SAN FRANCISCO (KGO) -- Amid the gleaming skyscrapers of downtown San Francisco, music and candles met by pain in Portsmouth Square Thursday night, where hundreds gathered to remember the victims of the mass shooting in Half Moon Bay and Monterey Park.
"We ran out of candles. We could've had three times the amount of candles. I'm overwhelmed by how many people were touched enough to come out and spend their evening with us," said Lily Ho.
Ho, with the Delta Chinatown Initiative, was one of the vigil's organizers.
She says the shootings, which are extremely rare in the Asian community, have shaken it to its core and come at a time of heightened anxiety.
"The trauma in our community, I think, has come to a boiling point for some of these individuals. We've been through years of anti-Asian hate, senseless violence," Ho said.
But Thursday's vigil was about more than just remembering the lives lost. It was also a chance to discuss difficult subjects like trauma and mental health.
Josephine Zhao tells me those topics are often times taboo within AAPI communities.
Zhao says she's been working years to help get rid of the stigma that's prevalent within her own culture.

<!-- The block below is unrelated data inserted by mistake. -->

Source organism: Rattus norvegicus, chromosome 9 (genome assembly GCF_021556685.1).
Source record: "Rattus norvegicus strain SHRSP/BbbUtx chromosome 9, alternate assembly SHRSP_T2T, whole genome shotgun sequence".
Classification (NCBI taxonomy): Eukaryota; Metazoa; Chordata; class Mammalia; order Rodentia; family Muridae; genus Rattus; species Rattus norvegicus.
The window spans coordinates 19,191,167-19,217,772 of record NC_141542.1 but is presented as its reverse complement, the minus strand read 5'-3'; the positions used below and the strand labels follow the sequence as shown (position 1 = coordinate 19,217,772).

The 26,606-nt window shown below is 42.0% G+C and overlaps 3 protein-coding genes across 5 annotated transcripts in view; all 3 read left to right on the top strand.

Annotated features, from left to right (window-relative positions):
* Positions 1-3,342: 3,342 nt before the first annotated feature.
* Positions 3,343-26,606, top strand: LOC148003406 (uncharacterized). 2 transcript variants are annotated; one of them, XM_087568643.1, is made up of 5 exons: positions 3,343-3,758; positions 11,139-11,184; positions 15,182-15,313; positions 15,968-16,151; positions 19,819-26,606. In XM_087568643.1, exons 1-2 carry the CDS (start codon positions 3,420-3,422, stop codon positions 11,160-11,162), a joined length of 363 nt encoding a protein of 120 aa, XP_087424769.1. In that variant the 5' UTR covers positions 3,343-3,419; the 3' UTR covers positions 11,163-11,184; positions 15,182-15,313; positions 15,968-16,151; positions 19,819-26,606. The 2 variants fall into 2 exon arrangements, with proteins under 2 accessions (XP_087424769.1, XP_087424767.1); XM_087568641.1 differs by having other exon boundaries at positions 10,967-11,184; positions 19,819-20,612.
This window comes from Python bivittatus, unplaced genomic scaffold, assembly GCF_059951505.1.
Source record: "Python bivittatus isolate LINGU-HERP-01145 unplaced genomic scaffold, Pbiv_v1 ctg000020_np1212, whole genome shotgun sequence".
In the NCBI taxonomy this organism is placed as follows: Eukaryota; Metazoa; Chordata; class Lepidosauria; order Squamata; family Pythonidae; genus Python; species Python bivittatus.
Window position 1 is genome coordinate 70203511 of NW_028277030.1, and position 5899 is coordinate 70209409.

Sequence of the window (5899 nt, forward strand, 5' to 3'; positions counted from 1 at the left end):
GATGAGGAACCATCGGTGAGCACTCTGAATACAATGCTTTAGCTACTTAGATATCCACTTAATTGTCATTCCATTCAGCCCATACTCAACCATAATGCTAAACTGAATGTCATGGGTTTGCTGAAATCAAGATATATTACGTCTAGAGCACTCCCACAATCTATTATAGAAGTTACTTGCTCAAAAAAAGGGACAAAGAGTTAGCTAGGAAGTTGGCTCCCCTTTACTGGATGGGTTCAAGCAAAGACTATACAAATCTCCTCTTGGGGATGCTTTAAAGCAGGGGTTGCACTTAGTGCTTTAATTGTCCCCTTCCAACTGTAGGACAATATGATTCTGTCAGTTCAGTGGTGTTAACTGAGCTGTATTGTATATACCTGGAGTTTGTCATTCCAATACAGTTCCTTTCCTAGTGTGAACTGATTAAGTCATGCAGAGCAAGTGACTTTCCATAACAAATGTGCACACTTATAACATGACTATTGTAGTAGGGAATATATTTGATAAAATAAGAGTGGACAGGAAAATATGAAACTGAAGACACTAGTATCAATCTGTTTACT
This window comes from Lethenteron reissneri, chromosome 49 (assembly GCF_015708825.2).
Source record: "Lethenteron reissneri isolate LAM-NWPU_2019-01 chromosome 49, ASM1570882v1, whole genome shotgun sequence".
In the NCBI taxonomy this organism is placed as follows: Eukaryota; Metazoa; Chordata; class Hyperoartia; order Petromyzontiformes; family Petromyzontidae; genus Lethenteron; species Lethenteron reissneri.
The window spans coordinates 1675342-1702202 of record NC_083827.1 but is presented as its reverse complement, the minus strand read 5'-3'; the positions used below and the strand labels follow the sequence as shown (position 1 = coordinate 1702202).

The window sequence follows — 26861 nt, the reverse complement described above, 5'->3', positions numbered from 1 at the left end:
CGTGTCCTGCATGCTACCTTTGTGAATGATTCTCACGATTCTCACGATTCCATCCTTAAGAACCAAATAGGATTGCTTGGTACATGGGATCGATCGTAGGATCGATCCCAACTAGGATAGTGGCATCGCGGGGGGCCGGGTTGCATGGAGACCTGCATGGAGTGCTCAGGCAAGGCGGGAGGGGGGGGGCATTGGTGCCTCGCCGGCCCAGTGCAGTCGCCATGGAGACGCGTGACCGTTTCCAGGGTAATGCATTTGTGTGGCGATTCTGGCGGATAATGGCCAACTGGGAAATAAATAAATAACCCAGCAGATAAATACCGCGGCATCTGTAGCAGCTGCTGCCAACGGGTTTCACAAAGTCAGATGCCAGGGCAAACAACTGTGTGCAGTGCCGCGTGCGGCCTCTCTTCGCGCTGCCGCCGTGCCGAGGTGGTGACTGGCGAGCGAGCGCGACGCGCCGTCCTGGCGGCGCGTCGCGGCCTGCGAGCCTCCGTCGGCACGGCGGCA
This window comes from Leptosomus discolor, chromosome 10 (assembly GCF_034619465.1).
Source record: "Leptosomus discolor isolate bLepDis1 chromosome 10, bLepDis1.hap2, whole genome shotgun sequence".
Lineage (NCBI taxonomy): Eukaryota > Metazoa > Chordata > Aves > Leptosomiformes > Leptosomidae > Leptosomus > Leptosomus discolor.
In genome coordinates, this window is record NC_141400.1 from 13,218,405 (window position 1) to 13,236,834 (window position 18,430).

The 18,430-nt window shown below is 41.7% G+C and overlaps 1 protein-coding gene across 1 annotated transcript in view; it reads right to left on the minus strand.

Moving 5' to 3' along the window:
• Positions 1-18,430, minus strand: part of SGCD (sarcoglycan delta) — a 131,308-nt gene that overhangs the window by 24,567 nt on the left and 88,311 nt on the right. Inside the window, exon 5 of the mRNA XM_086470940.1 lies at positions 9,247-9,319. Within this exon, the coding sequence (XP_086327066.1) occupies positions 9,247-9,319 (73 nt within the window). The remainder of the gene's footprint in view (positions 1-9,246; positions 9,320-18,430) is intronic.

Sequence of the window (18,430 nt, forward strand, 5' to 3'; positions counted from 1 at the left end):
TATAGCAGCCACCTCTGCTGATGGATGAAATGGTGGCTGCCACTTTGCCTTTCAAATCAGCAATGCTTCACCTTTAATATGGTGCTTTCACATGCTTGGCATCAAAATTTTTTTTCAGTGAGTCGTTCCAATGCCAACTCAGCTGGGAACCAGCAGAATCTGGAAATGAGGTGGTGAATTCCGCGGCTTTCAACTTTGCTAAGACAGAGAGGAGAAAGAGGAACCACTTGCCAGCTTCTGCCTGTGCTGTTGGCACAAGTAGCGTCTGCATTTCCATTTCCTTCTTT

She believes by doing so, it will help more people fight inner demons and prevent more tragedies from happening.
"Basically, things that we want to shove under the carpet. We don't want anybody to know. If any struggle or dispute within the family, it is ugliness on the family and we don't want it to be spread," Zhao said.
But for many here, the grieving has only just begun.
"The Asian community is already suffering, so just to physically be here and be in the presence of everyone already puts me in a little better mood," said Jade Tu.
A process that will require everyone, one step at a time.
"From our friends and families and communities. Only when we become vulnerable and start to share how we feel and how I feel internally and what kind of help I need, then other people know how to give me the help I needed," Zhao said.
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